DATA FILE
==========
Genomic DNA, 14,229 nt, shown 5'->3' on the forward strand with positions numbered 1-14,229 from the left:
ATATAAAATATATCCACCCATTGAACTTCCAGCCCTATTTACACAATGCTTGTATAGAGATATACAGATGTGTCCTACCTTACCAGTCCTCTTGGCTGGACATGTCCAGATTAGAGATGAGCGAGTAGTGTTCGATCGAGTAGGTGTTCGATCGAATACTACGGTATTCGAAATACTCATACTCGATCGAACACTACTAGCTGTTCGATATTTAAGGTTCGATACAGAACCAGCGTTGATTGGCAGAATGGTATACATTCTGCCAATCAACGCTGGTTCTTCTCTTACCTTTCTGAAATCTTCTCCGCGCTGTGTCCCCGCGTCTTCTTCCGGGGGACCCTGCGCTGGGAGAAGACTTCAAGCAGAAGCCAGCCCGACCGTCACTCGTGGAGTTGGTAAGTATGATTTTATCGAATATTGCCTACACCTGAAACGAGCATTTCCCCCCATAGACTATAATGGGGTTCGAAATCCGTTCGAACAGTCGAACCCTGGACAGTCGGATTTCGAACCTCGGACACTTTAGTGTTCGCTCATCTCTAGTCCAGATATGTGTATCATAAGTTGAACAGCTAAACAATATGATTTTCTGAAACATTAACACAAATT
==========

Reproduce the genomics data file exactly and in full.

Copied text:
Genomic DNA, 14,229 nt, shown 5'->3' on the forward strand with positions numbered 1-14,229 from the left:
ATATAAAATATATCCACCCATTGAACTTCCAGCCCTATTTACACAATGCTTGTATAGAGATATACAGATGTGTCCTACCTTACCAGTCCTCTTGGCTGGACATGTCCAGATTAGAGATGAGCGAGTAGTGTTCGATCGAGTAGGTGTTCGATCGAATACTACGGTATTCGAAATACTCATACTCGATCGAACACTACTAGCTGTTCGATATTTAAGGTTCGATACAGAACCAGCGTTGATTGGCAGAATGGTATACATTCTGCCAATCAACGCTGGTTCTTCTCTTACCTTTCTGAAATCTTCTCCGCGCTGTGTCCCCGCGTCTTCTTCCGGGGGACCCTGCGCTGGGAGAAGACTTCAAGCAGAAGCCAGCCCGACCGTCACTCGTGGAGTTGGTAAGTATGATTTTATCGAATATTGCCTACACCTGAAACGAGCATTTCCCCCCATAGACTATAATGGGGTTCGAAATCCGTTCGAACAGTCGAACCCTGGACAGTCGGATTTCGAACCTCGGACACTTTAGTGTTCGCTCATCTCTAGTCCAGATATGTGTATCATAAGTTGAACAGCTAAACAATATGATTTTCTGAAACATTAACACAAATT